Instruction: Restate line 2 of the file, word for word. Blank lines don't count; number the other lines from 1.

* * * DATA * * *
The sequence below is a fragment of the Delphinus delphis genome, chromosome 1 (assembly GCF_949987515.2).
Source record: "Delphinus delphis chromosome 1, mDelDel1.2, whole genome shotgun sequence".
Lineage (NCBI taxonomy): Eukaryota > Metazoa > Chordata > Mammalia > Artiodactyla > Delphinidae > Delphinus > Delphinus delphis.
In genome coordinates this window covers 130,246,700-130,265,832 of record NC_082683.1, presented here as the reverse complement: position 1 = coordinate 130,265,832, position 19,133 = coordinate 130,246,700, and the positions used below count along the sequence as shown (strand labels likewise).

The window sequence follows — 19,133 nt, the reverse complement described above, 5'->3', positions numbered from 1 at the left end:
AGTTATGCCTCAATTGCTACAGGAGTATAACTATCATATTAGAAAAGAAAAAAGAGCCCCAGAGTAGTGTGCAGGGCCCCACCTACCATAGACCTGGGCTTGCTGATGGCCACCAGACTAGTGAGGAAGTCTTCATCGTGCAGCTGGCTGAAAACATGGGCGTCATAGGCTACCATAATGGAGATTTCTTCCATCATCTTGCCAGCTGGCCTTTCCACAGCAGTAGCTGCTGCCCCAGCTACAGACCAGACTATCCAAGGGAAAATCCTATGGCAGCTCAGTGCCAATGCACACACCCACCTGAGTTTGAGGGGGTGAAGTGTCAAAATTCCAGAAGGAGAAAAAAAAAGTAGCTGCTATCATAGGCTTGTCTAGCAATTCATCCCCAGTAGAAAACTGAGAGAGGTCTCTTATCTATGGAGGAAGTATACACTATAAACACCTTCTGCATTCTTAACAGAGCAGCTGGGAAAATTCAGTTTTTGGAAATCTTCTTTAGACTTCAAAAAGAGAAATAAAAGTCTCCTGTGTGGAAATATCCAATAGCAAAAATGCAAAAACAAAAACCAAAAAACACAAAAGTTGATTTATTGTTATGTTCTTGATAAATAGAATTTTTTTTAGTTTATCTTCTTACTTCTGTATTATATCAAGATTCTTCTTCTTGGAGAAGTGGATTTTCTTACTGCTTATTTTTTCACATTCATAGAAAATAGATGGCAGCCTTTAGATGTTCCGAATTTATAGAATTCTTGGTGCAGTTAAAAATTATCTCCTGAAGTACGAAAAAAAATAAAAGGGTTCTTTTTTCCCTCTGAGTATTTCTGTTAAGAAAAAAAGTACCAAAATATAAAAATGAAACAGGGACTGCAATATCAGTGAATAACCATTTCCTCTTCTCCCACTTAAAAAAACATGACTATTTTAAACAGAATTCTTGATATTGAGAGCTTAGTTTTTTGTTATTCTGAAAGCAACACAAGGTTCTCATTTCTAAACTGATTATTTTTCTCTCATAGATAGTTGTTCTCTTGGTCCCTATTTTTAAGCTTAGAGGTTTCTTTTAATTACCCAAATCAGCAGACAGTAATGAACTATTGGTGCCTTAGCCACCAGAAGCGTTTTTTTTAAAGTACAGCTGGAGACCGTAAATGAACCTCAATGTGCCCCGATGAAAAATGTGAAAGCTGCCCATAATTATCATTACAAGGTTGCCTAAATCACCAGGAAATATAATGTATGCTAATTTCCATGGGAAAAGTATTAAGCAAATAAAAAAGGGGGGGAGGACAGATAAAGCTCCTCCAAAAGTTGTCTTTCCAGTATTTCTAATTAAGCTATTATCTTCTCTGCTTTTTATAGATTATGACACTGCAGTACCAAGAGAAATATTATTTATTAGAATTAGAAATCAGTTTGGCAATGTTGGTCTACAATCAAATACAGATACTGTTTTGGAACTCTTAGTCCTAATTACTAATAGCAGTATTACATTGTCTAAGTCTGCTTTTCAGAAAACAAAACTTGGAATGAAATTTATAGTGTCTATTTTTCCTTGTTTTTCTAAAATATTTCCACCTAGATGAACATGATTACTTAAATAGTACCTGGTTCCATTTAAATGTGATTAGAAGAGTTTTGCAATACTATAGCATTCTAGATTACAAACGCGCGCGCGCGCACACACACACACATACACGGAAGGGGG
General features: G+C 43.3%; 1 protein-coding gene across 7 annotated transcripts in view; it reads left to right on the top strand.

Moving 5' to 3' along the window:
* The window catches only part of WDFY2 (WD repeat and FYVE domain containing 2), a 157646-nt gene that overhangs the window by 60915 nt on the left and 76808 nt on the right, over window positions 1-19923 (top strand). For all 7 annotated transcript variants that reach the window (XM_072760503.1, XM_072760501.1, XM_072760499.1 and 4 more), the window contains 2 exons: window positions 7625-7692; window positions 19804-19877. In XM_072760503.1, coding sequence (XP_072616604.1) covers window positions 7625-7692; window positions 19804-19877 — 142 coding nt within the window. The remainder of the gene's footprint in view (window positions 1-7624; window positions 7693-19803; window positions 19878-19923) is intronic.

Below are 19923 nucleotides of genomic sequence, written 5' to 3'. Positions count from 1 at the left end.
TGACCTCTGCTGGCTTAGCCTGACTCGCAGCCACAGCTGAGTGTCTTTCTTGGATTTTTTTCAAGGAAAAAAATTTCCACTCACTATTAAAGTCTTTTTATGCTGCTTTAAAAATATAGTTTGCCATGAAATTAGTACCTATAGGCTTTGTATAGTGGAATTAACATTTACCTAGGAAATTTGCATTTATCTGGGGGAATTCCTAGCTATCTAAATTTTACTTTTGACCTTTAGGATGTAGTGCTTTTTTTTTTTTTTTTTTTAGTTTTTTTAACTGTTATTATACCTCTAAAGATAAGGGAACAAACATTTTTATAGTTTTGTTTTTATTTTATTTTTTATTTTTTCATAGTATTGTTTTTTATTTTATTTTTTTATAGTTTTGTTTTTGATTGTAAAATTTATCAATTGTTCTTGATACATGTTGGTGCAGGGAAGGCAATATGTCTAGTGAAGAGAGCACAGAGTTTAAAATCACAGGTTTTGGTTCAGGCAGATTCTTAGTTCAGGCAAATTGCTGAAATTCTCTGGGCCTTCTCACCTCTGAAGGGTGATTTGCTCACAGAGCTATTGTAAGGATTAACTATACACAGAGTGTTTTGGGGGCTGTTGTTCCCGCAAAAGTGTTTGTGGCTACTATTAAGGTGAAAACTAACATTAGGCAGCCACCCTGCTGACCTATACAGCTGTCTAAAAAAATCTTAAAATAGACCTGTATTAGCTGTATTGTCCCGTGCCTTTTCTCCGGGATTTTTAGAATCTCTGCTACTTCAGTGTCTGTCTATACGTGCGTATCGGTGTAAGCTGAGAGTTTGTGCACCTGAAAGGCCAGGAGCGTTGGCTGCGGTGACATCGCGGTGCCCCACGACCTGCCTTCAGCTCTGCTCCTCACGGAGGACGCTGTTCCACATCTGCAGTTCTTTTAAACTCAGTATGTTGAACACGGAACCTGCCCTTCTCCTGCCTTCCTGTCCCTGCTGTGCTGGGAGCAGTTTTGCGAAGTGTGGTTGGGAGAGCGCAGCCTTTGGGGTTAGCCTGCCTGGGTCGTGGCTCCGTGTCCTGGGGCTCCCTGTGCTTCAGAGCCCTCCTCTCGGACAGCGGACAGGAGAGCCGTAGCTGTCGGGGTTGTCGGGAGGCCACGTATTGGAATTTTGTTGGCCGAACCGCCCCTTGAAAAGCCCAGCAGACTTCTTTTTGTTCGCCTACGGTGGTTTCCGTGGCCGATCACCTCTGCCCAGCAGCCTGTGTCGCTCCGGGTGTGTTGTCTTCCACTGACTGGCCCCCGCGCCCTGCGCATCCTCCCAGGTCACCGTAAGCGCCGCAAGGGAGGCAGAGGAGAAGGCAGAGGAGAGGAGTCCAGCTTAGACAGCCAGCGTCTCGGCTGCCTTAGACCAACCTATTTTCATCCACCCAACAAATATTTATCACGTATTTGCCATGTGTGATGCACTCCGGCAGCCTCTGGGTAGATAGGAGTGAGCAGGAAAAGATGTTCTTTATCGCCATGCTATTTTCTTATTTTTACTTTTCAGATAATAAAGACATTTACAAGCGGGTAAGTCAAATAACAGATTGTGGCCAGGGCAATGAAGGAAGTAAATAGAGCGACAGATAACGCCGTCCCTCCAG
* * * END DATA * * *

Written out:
Source record: "Delphinus delphis chromosome 1, mDelDel1.2, whole genome shotgun sequence".